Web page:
Universities and Urban Sustainability: The Millennium City University
Organized in cooperation with the Centre for Human Settlements and Schoolof
Community and Regional Planning, The University of British Columbia; Faculty f
Architecture, University of San Paulo; and Centro Studi Urbanistici per i Paesi in via di Sviluppo of DIPTU, Universita’ degli Studi di Roma “La Sapienza”
The round-table discussions were chaired by Professor Anthony Dorcey, Director, Centre for Human Settlements and School of Community and Regional Planning, University of British Columbia, Canada; Professor Erminia Maricato, Faculty of Architecture, University of São Paulo, Brazil; and Professor Pietro Garau, Director, Centre for Urban Studies for the Developing Countries, of La Sapienza University, Rome.
The round table was divided into two sessions. The first related to current status and the second to the way forward.
To date: guiding principles for partnering and examples
It was noted that universities were not being used to their full potential, one of the reasons being a lack of resources. It was also noted that funding was often available on a project-to-project basis, and that the lack of both resources and their continuity prevented universities from contributing fully to change and development. National governments, donor agencies and other actors also failed to recognize the potential of universities. The different objectives of those actors were also seen as a barrier to partnerships, as was a lack of trust between the different types of institution. Where they were not bound by time and resource constraints, however, as well as by different political agendas, universities were freer to explore issues and new areas of thought.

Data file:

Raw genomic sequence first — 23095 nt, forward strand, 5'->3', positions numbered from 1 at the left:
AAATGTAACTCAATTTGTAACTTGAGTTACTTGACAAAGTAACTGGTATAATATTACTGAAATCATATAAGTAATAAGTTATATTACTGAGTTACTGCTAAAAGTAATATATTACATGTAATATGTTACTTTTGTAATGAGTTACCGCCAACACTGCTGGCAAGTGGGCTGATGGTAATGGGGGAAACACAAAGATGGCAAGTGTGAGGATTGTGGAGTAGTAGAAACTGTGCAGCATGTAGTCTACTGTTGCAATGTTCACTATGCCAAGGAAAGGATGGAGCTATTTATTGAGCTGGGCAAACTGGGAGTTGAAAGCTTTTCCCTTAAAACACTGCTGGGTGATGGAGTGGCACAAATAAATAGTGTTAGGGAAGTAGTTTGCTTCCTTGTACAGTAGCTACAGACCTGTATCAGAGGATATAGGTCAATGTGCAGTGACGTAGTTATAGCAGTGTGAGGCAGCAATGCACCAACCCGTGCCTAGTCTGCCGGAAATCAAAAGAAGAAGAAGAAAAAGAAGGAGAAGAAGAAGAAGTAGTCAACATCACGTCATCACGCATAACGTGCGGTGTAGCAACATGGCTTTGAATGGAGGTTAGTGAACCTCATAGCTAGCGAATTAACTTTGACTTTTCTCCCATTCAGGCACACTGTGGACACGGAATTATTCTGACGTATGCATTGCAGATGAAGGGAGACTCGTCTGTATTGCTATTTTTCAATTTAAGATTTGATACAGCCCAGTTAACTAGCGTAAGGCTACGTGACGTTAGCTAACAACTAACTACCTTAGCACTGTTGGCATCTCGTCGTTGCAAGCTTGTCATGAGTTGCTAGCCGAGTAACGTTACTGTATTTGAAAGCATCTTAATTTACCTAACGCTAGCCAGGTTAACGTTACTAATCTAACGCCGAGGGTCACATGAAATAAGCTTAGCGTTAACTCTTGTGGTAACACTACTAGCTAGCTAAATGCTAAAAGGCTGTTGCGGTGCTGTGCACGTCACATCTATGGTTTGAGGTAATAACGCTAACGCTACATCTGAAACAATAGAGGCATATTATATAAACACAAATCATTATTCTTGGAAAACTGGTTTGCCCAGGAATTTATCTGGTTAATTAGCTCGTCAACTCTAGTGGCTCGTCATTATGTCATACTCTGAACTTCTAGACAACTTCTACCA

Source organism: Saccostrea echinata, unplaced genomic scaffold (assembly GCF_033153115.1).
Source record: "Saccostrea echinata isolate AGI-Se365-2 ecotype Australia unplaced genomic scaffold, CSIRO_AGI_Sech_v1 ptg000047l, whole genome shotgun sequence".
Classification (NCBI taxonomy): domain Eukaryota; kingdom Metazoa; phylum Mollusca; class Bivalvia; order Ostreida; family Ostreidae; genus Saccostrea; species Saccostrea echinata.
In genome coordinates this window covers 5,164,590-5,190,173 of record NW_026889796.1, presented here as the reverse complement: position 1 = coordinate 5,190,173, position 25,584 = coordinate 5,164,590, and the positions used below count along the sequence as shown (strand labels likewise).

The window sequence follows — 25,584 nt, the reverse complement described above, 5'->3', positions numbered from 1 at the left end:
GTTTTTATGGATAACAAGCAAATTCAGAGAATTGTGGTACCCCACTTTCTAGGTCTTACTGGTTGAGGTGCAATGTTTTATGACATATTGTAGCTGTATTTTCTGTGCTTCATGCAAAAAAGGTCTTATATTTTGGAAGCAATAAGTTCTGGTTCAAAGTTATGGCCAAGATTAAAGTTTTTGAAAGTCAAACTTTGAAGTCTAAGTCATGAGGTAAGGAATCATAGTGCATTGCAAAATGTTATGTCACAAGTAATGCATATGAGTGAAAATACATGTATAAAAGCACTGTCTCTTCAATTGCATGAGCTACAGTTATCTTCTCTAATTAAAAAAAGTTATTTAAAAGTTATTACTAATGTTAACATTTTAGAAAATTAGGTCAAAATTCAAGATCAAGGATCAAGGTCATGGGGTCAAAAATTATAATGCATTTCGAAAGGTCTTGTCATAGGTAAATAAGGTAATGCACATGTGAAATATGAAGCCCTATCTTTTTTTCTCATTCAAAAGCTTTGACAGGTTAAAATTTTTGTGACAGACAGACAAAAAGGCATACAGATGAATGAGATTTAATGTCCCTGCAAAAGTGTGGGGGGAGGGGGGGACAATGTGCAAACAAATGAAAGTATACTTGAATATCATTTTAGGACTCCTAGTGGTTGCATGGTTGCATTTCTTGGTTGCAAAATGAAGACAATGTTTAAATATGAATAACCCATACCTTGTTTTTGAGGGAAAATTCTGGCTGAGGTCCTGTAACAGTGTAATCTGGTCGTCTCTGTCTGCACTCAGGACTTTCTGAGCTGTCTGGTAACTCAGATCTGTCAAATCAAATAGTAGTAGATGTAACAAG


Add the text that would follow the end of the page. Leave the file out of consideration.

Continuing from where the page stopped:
Exchange of knowledge and experiences through twinning universities and other centres of learning was strongly recommended. It was noted that that type of exchange should occur at both the international and local levels. It was stressed that universities needed to be actors in their local communities and to engage in partnerships with civil society and the private sector. By being actors within their local communities, universities could disseminate knowledge as well as listen and cater to the demands and needs of those communities, thus becoming relevant to their surrounding environments. It was further noted that students had the potential of becoming agents of change, able to link research to service and engagement, as well as connecting theory and practice.
Future: learning and diffusion initiatives
The role of universities as critics was discussed, and it was stated that not only did universities need to examine the world around them critically, they must also examine the accepted model of what a university was “supposed” to be. Universities were often seen to back away from taking action on the results of their research, thus refraining from being actors in the political field. Similarly, the existing knowledge base needed to be examined, and it was also noted that there was a lack of up-to-date knowledge on land issues, informal settlements and the urban sphere as a whole.
While universities needed to support the Millennium Development Goals, they also had to be critical of them, adding to their definition and focus. It should also be the role of universities to provide independent monitoring of governments’ progress in their work towards the attainment of the Millennium Development Goals and to develop indicators for that purpose.
The session ended with the introduction of the Millennium Cities University initiative, a partnership of universities aiming to combine resources for the achievement of the goal of the “Millennium Cities”. It was agreed to follow up on those discussions at the Fourth Session of the World Urban Forum, with specific and concrete cases illustrating progress made and issues raised during the round table.